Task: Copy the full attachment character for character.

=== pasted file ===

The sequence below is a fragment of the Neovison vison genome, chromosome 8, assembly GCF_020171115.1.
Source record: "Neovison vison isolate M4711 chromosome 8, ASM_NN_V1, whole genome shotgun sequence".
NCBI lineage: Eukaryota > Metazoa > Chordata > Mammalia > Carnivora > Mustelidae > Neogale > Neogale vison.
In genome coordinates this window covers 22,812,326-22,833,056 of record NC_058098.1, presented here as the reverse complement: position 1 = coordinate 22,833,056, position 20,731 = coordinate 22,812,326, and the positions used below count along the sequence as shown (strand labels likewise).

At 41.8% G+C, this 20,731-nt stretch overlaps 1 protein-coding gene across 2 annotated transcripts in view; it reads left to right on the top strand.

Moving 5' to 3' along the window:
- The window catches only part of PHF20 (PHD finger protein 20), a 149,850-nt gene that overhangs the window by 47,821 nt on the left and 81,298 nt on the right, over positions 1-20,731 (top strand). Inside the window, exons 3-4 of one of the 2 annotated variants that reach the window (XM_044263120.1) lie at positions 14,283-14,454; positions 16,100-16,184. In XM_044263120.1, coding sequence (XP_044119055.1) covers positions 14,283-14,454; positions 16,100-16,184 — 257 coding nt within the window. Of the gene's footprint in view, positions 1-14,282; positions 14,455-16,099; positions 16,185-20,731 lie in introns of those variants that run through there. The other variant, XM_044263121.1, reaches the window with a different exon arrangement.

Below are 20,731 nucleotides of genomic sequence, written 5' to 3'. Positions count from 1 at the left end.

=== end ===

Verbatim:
The sequence below is a fragment of the Neovison vison genome, chromosome 8, assembly GCF_020171115.1.
Source record: "Neovison vison isolate M4711 chromosome 8, ASM_NN_V1, whole genome shotgun sequence".
NCBI lineage: Eukaryota > Metazoa > Chordata > Mammalia > Carnivora > Mustelidae > Neogale > Neogale vison.
In genome coordinates this window covers 22,812,326-22,833,056 of record NC_058098.1, presented here as the reverse complement: position 1 = coordinate 22,833,056, position 20,731 = coordinate 22,812,326, and the positions used below count along the sequence as shown (strand labels likewise).

At 41.8% G+C, this 20,731-nt stretch overlaps 1 protein-coding gene across 2 annotated transcripts in view; it reads left to right on the top strand.

Moving 5' to 3' along the window:
- The window catches only part of PHF20 (PHD finger protein 20), a 149,850-nt gene that overhangs the window by 47,821 nt on the left and 81,298 nt on the right, over positions 1-20,731 (top strand). Inside the window, exons 3-4 of one of the 2 annotated variants that reach the window (XM_044263120.1) lie at positions 14,283-14,454; positions 16,100-16,184. In XM_044263120.1, coding sequence (XP_044119055.1) covers positions 14,283-14,454; positions 16,100-16,184 — 257 coding nt within the window. Of the gene's footprint in view, positions 1-14,282; positions 14,455-16,099; positions 16,185-20,731 lie in introns of those variants that run through there. The other variant, XM_044263121.1, reaches the window with a different exon arrangement.

Below are 20,731 nucleotides of genomic sequence, written 5' to 3'. Positions count from 1 at the left end.